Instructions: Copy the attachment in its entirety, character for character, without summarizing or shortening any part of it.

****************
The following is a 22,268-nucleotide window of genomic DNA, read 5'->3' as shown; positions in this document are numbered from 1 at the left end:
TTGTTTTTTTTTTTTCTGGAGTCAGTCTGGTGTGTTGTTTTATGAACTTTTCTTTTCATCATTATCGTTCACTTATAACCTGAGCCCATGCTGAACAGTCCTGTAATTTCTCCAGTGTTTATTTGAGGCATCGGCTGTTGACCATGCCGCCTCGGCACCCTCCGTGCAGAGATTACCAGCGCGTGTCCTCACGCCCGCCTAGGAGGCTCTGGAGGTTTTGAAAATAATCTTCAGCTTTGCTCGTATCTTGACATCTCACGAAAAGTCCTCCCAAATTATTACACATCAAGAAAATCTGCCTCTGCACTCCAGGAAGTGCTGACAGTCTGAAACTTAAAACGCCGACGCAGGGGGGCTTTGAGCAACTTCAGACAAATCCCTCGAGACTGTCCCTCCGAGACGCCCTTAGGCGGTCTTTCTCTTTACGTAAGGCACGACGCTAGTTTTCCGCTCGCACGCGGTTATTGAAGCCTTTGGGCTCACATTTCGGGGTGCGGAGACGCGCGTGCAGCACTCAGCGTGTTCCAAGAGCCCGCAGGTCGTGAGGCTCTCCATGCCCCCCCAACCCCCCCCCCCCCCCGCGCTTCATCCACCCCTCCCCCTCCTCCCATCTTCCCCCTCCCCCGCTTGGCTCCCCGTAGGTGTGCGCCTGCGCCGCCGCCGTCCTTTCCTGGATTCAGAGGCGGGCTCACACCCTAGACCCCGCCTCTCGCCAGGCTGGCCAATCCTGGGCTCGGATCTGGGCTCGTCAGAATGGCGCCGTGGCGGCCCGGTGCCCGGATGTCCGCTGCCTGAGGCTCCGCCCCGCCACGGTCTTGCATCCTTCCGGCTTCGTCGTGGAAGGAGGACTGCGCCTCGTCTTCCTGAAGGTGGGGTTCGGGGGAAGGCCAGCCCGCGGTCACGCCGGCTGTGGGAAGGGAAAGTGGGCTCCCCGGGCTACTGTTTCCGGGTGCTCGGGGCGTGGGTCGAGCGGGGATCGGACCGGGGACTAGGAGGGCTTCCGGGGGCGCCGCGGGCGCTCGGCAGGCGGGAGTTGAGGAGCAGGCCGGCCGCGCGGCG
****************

The following is a 22,268-nucleotide window of genomic DNA, read 5'->3' as shown; positions in this document are numbered from 1 at the left end:
TTGTTTTTTTTTTTTCTGGAGTCAGTCTGGTGTGTTGTTTTATGAACTTTTCTTTTCATCATTATCGTTCACTTATAACCTGAGCCCATGCTGAACAGTCCTGTAATTTCTCCAGTGTTTATTTGAGGCATCGGCTGTTGACCATGCCGCCTCGGCACCCTCCGTGCAGAGATTACCAGCGCGTGTCCTCACGCCCGCCTAGGAGGCTCTGGAGGTTTTGAAAATAATCTTCAGCTTTGCTCGTATCTTGACATCTCACGAAAAGTCCTCCCAAATTATTACACATCAAGAAAATCTGCCTCTGCACTCCAGGAAGTGCTGACAGTCTGAAACTTAAAACGCCGACGCAGGGGGGCTTTGAGCAACTTCAGACAAATCCCTCGAGACTGTCCCTCCGAGACGCCCTTAGGCGGTCTTTCTCTTTACGTAAGGCACGACGCTAGTTTTCCGCTCGCACGCGGTTATTGAAGCCTTTGGGCTCACATTTCGGGGTGCGGAGACGCGCGTGCAGCACTCAGCGTGTTCCAAGAGCCCGCAGGTCGTGAGGCTCTCCATGCCCCCCCAACCCCCCCCCCCCCCCGCGCTTCATCCACCCCTCCCCCTCCTCCCATCTTCCCCCTCCCCCGCTTGGCTCCCCGTAGGTGTGCGCCTGCGCCGCCGCCGTCCTTTCCTGGATTCAGAGGCGGGCTCACACCCTAGACCCCGCCTCTCGCCAGGCTGGCCAATCCTGGGCTCGGATCTGGGCTCGTCAGAATGGCGCCGTGGCGGCCCGGTGCCCGGATGTCCGCTGCCTGAGGCTCCGCCCCGCCACGGTCTTGCATCCTTCCGGCTTCGTCGTGGAAGGAGGACTGCGCCTCGTCTTCCTGAAGGTGGGGTTCGGGGGAAGGCCAGCCCGCGGTCACGCCGGCTGTGGGAAGGGAAAGTGGGCTCCCCGGGCTACTGTTTCCGGGTGCTCGGGGCGTGGGTCGAGCGGGGATCGGACCGGGGACTAGGAGGGCTTCCGGGGGCGCCGCGGGCGCTCGGCAGGCGGGAGTTGAGGAGCAGGCCGGCCGCGCGGCG